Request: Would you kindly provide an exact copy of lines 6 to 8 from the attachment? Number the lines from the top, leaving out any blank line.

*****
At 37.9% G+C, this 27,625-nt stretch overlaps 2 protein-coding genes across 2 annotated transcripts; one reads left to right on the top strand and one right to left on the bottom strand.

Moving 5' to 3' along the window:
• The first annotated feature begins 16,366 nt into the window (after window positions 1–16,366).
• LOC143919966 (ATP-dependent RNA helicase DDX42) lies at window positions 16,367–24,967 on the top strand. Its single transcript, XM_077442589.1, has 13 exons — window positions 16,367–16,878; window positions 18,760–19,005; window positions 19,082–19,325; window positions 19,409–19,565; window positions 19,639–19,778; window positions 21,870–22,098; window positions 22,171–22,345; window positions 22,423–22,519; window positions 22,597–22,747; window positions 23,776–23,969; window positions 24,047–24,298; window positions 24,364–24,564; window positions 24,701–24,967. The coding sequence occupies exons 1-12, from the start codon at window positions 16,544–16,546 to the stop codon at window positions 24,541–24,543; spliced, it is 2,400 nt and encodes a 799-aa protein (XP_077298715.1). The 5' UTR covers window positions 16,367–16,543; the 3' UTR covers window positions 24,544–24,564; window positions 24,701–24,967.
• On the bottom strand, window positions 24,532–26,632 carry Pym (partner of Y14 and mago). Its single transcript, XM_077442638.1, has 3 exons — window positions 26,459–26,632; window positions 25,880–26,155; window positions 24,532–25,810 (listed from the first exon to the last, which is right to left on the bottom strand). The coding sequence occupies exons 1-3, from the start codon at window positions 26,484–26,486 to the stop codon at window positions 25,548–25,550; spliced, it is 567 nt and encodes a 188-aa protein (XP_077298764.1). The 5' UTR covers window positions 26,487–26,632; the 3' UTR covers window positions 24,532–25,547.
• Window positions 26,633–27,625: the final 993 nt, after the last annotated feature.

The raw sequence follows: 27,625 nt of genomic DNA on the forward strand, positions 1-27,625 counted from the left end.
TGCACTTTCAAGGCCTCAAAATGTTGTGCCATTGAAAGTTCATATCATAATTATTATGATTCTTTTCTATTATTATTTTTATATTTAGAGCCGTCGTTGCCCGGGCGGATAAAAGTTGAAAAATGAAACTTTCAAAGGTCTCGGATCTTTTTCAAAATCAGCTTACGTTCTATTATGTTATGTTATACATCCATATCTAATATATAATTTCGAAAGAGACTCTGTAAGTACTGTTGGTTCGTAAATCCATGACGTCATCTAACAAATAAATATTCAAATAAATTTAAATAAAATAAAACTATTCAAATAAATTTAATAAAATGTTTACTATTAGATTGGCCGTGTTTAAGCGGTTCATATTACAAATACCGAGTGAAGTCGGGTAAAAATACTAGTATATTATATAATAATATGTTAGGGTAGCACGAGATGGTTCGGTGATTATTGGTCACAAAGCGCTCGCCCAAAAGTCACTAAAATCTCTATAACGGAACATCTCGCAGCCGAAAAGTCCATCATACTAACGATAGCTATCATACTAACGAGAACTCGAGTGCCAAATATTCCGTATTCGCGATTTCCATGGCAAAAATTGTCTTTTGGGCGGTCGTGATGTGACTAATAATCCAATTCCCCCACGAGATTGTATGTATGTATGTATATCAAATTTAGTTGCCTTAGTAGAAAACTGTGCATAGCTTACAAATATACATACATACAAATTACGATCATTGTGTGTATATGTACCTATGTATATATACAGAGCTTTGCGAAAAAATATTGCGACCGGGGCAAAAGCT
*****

• Window positions 26,633–27,625: the final 993 nt, after the last annotated feature.

The raw sequence follows: 27,625 nt of genomic DNA on the forward strand, positions 1-27,625 counted from the left end.
TGCACTTTCAAGGCCTCAAAATGTTGTGCCATTGAAAGTTCATATCATAATTATTATGATTCTTTTCTATTATTATTTTTATATTTAGAGCCGTCGTTGCCCGGGCGGATAAAAGTTGAAAAATGAAACTTTCAAAGGTCTCGGATCTTTTTCAAAATCAGCTTACGTTCTATTATGTTATGTTATACATCCATATCTAATATATAATTTCGAAAGAGACTCTGTAAGTACTGTTGGTTCGTAAATCCATGACGTCATCTAACAAATAAATATTCAAATAAATTTAAATAAAATAAAACTATTCAAATAAATTTAATAAAATGTTTACTATTAGATTGGCCGTGTTTAAGCGGTTCATATTACAAATACCGAGTGAAGTCGGGTAAAAATACTAGTATATTATATAATAATATGTTAGGGTAGCACGAGATGGTTCGGTGATTATTGGTCACAAAGCGCTCGCCCAAAAGTCACTAAAATCTCTATAACGGAACATCTCGCAGCCGAAAAGTCCATCATACTAACGATAGCTATCATACTAACGAGAACTCGAGTGCCAAATATTCCGTATTCGCGATTTCCATGGCAAAAATTGTCTTTTGGGCGGTCGTGATGTGACTAATAATCCAATTCCCCCACGAGATTGTATGTATGTATGTATATCAAATTTAGTTGCCTTAGTAGAAAACTGTGCATAGCTTACAAATATACATACATACAAATTACGATCATTGTGTGTATATGTACCTATGTATATATACAGAGCTTTGCGAAAAAATATTGCGACCGGGGCAAAAGCT